Ringparticle Properties

Voyager observations of Jupiter's Galilean satellites (Io, Europa, Ganymede, and Callisto) reveal that their densities decrease with increasing distance from Jupiter. Their respective densities, in grams per cubic centimeter, are 3.57, 3.04, 1.94, and 1.86 [6]. The mean density of Earth's Moon, composed mainly of rocky materials, is 3.34 g/cm3; the density of pure water is 1.00 g/cm3. This range of densities of the four Galilean satellites has been interpreted as an indication that heat from Jupiter during the planet's formative stages was responsible for driving volatile matter (like water) away from the inner portions of the Jupiter satellite system. No evidence is found for water at Io. Of course, that may be at least partly due to Io's volcanic activity. Europa was heated enough to allow the less dense materials (like water) to rise to the surface, so in spite of its relatively high density, it has a surface completely covered with water ice and perhaps a deep water ocean beneath the icy crust. Ganymede and Callisto are probably more like Earth's Moon, although they probably have more water ice (and possibly liquid water) in their interiors.

If indeed Jupiter's heat did drive away volatiles in the inner satellite system, the four source satellites for Jupiter's rings (Metis, Adrastea, Amalthea, and Thebe) would likely also be waterless objects. Although their sizes are fairly well determined, only Amalthea's mass has been measured (during the November 2002 close approach of the Galileo spacecraft). From radio data obtained during that encounter, Anderson et al. [7] have determined an Amalthea density of 0.857 ±0.099g/cm3, which is certainly less than that of water. Such a low density suggests a high amount of porosity. Amalthea (and the other Jupiter ring moons?) may be "rubble piles'' rather than well-consolidated natural satellites. If Amalthea were composed entirely of rocky materials, loose packing alone would likely be insufficient to yield so low a density; the low density led Anderson et al. to conclude that a substantial fraction of Amalthea's composition is water ice. That conclusion in turn requires abandonment of the theory that Jupiter's formative heat drove out volatiles or, alternatively, an origin for Amalthea in colder regions of the solar system and subsequent capture by Jupiter after the planet had cooled. The general compositions and origins of the other three ring moons are likely similar to those of Amalthea. Whatever their internal composition, all three moons are dark objects, reflecting only 5-9% of the sunlight incident on their surfaces. The low reflectivity testifies to the effects of the heavy meteoroid bombardment they have undergone; most meteoroids are dark.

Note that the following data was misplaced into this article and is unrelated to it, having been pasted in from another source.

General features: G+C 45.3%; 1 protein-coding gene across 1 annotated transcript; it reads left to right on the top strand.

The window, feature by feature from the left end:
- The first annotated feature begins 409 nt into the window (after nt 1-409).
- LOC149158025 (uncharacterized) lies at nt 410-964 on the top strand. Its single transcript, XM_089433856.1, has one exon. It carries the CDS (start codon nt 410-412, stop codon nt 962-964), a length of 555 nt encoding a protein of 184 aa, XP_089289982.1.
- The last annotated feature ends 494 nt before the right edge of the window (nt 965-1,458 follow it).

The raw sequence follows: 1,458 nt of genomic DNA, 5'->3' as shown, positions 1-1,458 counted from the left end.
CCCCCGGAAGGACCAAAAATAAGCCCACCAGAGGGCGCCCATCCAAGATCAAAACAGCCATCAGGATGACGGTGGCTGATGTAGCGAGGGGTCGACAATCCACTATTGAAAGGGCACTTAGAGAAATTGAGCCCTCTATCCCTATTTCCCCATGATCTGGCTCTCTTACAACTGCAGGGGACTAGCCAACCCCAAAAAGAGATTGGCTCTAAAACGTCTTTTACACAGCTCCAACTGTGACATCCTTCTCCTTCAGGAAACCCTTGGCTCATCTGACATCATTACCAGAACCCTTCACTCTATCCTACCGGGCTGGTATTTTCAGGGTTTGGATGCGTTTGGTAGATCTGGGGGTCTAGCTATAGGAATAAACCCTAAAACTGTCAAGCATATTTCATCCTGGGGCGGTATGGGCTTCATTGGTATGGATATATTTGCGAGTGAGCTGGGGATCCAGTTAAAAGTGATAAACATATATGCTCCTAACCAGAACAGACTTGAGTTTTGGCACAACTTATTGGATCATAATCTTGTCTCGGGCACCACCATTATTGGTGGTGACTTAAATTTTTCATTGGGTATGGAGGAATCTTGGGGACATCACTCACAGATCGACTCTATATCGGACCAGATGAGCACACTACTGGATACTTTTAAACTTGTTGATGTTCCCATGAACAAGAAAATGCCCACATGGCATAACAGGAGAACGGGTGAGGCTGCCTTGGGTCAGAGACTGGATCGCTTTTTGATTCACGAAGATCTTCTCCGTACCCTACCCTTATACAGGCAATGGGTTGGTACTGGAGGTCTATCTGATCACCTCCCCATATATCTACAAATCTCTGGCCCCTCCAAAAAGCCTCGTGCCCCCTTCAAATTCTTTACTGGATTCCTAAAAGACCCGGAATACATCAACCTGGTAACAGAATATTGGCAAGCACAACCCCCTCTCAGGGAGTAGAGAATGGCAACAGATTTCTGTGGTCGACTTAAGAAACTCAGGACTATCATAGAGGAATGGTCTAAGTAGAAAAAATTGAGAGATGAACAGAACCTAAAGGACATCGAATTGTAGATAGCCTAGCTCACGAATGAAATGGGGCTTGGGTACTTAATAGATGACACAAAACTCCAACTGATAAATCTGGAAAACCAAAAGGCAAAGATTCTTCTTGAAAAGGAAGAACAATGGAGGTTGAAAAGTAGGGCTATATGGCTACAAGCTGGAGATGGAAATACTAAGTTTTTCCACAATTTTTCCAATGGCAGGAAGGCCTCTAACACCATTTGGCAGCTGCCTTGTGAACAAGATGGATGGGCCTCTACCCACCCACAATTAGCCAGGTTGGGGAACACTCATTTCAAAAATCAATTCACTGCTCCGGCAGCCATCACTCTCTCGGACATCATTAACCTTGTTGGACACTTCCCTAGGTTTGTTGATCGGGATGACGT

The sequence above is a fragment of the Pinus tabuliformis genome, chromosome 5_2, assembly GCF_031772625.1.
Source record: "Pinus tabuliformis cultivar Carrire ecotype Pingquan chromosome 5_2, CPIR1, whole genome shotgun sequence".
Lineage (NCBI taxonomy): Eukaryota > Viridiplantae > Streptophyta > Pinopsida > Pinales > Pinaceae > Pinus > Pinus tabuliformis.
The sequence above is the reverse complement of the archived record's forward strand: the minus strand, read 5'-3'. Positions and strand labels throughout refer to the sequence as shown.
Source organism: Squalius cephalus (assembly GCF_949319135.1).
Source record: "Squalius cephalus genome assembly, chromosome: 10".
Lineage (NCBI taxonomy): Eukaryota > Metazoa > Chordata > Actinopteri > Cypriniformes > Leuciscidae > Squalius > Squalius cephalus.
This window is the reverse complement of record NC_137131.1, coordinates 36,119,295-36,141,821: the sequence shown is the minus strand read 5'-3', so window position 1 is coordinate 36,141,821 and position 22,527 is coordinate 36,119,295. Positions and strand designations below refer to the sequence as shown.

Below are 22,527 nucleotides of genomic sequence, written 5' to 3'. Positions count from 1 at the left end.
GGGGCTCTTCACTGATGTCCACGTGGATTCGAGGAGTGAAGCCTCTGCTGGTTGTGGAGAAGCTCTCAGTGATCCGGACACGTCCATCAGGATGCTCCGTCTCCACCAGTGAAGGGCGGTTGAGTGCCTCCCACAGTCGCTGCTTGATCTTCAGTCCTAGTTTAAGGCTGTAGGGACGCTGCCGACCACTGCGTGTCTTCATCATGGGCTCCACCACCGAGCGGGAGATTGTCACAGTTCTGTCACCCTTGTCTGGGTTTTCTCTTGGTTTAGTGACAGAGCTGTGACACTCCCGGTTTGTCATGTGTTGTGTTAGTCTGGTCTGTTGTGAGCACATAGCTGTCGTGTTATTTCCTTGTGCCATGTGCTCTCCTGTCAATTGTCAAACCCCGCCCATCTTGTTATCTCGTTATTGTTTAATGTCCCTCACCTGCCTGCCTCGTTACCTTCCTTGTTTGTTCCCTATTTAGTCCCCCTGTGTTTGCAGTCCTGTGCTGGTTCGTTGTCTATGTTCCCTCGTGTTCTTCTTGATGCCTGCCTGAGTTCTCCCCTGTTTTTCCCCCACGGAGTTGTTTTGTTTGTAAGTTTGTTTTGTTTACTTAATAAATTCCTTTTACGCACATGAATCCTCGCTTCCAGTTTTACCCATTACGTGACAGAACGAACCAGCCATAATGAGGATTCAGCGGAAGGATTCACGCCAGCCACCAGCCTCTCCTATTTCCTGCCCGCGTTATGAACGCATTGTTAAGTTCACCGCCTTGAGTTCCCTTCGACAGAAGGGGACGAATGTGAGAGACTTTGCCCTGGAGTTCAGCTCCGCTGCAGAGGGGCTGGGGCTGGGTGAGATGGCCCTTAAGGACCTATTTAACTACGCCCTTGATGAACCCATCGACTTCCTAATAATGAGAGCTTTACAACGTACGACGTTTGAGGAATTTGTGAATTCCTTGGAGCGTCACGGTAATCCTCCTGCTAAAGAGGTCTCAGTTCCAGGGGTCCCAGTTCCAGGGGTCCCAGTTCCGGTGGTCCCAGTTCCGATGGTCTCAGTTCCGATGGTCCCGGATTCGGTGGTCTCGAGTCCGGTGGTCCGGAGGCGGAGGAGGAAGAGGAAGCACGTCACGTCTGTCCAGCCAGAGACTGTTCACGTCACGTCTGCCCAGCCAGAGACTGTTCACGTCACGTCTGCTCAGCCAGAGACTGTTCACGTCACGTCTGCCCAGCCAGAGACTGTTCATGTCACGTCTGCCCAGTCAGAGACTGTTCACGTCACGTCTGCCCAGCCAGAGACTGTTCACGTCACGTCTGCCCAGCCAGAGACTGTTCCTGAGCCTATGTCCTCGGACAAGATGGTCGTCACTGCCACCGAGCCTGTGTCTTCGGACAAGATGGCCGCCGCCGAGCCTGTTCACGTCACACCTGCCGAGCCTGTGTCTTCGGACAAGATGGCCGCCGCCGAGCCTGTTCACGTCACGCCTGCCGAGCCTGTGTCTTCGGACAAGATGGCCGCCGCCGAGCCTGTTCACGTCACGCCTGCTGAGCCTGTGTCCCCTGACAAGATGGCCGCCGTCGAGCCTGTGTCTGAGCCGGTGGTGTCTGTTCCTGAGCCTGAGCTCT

Direct measurements of the composition of Jupiter's ring particles are difficult to obtain, either from Earth or from spacecraft. The difficulty is due to their closeness to the planet and to their inherent faintness. Multicolor imaging of the rings from Voyager and Galileo, especially the main ring, confirms that they reflect red light more efficiently than blue light. A reddish hue is more characteristic of silicate (rocky) material than of icy material. In the early 1980s, direct measurements of their reflectivity were attempted from Earth by Smith and Reitsema [8] and Neugebauer et al. [9]. The Galileo near-infrared mapping spectrometer obtained a few spectral observations of Jupiter's rings, but all from very high (^180°) phase angles. Perhaps the best data set on Jupiter's rings to date is from Cassini observations during a 6-month period surrounding Cassini's closest approach on December 30, 2000.

An attempt to integrate Earth-based and spacecraft (Galileo and Cassini) observations was made by Throop et al. [10], and the discussion from this point forward in this chapter is taken mostly from that treatise. It seems that the phase curve of Jupiter's ring system is dominated at low phase angles by the larger (non-dust) ring particles, whereas the dust component is dominant at high phase angles (see Figure 6.3). The model fit seems to show that, for unknown reasons, the particle population peaks at particle sizes near 15 micrometers in radius and that the particles are likely irregular in shape rather than spherical. The data confirm that the larger ring particles (from which the dust-sized grains are derived) are very red (much like Amalthea), at least over the wavelength range from 0.4 micrometers in the blue to 2.5 micrometers in the near infrared. No evidence for water or other ices is found in the data, although

Notes and references 81

Phase [deq]

Figure 6.3. The relative brightness of the Jupiter rings at phase angles from 0° to 180°, taken from Throop et al. (2004) [10]. The jovian ring particle population has two components: a dust component which dominates the phase curve at high and intermediate phase angles, and a larger particle population which is brighter in backscatter (i.e., low phase angles, including all Earth-based observations). The diamonds are a best-fit mathematical model of ring particle light-scattering behavior.

there are perhaps weak absorptions near 0.8 micrometers (red light) and 2.2 micrometers (near infrared radiation); no suggestions for the source of these possible absorptions was put forward.

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